But there is help, you can get treatment, you can have therapy. And the earlier the intervention, the better chance you have to heal and live a normal life. I don’t want to exaggerate, of course it’s a deep wound in a person’s soul – but you can overcome it, you can overcome the trauma. Our fathers and grandfathers suffered through the war and saw all the atrocities that man can do to man – and they overcame and got on with their lives. So can the survivors. If they can talk about it, they can have therapy, they can lead a normal life: but they need help and support and that’s why the silence is so deadly, it prevents people from being helped. When society is more open about these issues, it is easier to reach out to these victims.

Germany is a good place for some particular comparisons – are there any differences between Catholic and Protestant  Churches concerning child sexual abuse by priests?

Of all those who called and said ‘I was abused within an institution’ – meaning a school, sports organisation, a college or so, 40% were in the Catholic Church.

Of course, there are cases of violence committed by Protestant priests as well, but the numbers are quite different: the number of crimes committed by Catholic priests are much higher. Of all those who called and said ‘I was abused within an institution’ – meaning a school, sports organisation, a college or so, 40% were in the Catholic Church. This means the Catholic church has an issue – nearly half of the victims are on their side. We have to take the other institutions into account as well, but if you compare the numbers, it is obvious that there is a difference. It could be structural – in Protestant churches, priests can marry, and while – of course – a married man can abuse children, he also has a chance to have a happy sexual and emotional life. Another aspect is that you can have a female ministry in Protestant churches. What makes the Catholic church so difficult is this spirit of masculinity– they stay together as a bunch of guys who support each other and they create a special climate within the organisation. And this is really hard to overcome when it comes to disclosure of sexual violence and prevention.

It reminds me of mob structures. The internal support seems to be the most important aspect, and it is very visible in the Polish Catholic Church, too. For example, a few years ago, it turned out that Archbishop Paetz working in Poznań was molesting seminary students. Other bishops working in the same curia didn’t support the victims. One of those bishops has been recently nominated by the Vatican to be the Archbishop of Kraków, which means the highest-ranked official of the Polish Catholic Church, and Paetz himself, still participates in Church public ceremonies.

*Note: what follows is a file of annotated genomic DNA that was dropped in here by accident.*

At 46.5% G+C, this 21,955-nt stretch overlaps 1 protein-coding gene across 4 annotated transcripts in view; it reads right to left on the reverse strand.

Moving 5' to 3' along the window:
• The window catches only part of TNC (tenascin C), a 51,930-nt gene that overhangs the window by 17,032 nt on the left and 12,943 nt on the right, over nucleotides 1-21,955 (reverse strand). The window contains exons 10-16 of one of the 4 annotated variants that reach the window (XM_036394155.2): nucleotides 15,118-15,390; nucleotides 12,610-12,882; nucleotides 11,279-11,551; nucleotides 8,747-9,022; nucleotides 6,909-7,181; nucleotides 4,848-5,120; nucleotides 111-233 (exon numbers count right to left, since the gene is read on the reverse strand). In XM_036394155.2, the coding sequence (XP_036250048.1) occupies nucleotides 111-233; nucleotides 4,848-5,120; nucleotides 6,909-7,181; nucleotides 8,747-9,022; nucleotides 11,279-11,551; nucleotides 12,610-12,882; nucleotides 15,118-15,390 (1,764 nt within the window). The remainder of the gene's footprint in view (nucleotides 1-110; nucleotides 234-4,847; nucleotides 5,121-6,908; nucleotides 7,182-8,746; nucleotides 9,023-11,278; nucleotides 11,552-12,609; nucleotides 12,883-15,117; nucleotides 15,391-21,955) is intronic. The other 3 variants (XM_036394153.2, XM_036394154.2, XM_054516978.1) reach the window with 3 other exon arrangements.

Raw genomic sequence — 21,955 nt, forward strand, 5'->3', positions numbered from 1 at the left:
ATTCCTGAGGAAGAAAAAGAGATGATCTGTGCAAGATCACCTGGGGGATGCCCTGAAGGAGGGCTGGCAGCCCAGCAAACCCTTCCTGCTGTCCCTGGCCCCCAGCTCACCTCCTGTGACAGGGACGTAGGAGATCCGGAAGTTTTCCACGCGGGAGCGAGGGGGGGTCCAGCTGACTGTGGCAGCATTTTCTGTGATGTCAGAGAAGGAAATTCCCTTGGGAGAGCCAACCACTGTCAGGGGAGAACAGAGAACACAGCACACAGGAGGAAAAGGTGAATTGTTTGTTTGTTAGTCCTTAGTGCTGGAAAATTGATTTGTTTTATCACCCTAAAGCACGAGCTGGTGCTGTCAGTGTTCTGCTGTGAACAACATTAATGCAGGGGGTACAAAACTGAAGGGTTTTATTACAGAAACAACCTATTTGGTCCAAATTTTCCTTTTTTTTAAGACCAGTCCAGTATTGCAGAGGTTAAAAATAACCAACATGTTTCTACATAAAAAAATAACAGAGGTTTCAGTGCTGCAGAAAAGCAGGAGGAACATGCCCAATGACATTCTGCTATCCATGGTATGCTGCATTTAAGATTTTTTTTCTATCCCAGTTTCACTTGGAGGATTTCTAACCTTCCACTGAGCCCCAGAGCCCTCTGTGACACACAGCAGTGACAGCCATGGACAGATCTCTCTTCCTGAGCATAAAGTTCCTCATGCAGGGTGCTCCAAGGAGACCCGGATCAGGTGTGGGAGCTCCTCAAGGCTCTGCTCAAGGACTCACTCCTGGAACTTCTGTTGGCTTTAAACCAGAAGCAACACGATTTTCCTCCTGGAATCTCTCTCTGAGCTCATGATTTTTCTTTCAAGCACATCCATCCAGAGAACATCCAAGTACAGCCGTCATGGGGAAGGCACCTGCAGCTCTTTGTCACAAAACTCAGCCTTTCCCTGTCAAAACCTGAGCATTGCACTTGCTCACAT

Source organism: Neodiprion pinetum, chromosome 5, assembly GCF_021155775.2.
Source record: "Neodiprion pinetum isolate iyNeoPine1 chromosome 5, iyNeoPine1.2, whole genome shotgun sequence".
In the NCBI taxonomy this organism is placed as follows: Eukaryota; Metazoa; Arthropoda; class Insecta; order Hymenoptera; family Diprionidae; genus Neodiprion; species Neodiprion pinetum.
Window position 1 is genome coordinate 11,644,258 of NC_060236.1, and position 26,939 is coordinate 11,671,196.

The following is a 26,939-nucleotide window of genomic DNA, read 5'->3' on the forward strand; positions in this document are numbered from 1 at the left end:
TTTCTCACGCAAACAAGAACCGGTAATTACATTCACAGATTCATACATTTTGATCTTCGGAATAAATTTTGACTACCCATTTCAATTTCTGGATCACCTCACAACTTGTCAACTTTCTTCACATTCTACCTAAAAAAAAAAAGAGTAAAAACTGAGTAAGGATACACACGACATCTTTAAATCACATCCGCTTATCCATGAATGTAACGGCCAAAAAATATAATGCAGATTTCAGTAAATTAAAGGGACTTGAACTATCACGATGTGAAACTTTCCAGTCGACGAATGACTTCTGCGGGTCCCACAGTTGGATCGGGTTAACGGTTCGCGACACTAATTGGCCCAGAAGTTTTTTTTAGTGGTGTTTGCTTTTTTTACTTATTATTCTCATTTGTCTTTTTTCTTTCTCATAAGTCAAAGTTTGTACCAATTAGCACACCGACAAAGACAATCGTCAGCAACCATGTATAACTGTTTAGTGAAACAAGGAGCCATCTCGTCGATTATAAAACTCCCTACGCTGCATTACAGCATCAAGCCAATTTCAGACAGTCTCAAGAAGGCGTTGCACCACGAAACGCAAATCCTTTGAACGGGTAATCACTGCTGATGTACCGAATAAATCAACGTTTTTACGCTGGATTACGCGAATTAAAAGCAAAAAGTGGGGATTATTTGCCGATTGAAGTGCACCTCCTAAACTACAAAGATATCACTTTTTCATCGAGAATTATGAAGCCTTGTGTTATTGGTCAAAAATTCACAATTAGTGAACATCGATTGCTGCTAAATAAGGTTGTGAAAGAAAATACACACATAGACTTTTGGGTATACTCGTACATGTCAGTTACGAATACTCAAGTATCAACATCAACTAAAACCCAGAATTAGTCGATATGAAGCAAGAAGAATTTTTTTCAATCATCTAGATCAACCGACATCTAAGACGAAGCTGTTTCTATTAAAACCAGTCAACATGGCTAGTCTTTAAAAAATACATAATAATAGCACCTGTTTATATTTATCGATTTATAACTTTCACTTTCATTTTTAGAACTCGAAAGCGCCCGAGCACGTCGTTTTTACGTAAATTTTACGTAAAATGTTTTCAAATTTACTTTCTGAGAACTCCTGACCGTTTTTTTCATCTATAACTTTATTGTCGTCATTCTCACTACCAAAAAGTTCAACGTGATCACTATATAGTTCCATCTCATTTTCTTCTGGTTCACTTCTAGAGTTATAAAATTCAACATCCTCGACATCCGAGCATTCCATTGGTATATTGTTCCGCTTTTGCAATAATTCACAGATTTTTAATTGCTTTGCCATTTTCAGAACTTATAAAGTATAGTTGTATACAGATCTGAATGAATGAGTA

Whatever happens, we stay together against the others.

Exactly! Whatever happens, we stay together against the others. And those with power in the Church have the means to protect each other. This is, again, a problem of the Catholic Church – there are structural problems and risks in Protestant Churches but if you compare them in Germany, the numbers show that on one side there is a structural problem to deal with and on the other it is much easier – they have more means to prevent the problem from happening.

Unfortunately, the church you have to deal with is the Catholic Church – how is your dialogue with the Church going?

Unfortunately, we have had little progress in dealing with the Church, and this is a big problem. The bishops are not willing to talk to us. I know that within the German Church, hundreds of activists on the local levels have invested a lot to build a prevention programme – they educate their staff in the Church parishes and youth organisations on how to prevent sexual abuse. But the authorities, the bishops, still have to accept that we are not their enemies.

I understand it’s not easy to accept the reality of the fact that your organisation is responsible for so much suffering, especially when it’s a religious organisation that stands for virtue and goodness in the world – but it is necessary. Not just because we have the right to be recognised by the Church, but also because we need to protect children of today.

In general, the Church is willing to accept the reality that priests abuse children. But it is hard to make them accept the fact that there are structures in the Church that help this happen, that enable this. For example, they are not willing to discuss the system of formation for the young priests, or the system of secrecy surrounding the policies of the entire organisation. And they are not willing to talk about power within the Church – between the different levels – the laity, and the priests, the bishops, the archbishops, the cardinals, the Pope. This is a hierarchical structure, and hierarchical structures have a bigger risk of secrecy, of cover-ups, of not talking about issues. This causes difficulties when we are trying to discuss the prevention of child abuse within the organisation.

We also have to talk about the spiritual dimension of it – the Catholic Church worldwide has an oppressive concept of sexuality, which makes it very hard, not just for us survivors but also for the priests themselves and the whole religious community, to discuss these issues. So there is a lot to do and we are happy to share experiences and support the Polish initiative – “Have No Fear” Foundation. I think we are, in a way, walking together – and we do it not only for us, but to help and support each other in preventing such experiences being suffered by the children of today.


This article was created as part of the Network 4 Debate project, supported by the International Visegrad Fund.


Agata Diduszko-Zyglewska
Graduate of English studies at Warsaw University and the Gardzienice Academy for Theatre Practices. Journalist, cultural activist, translator, member of the Social Dialogue Committee for Culture. Member of the Political Critique Team.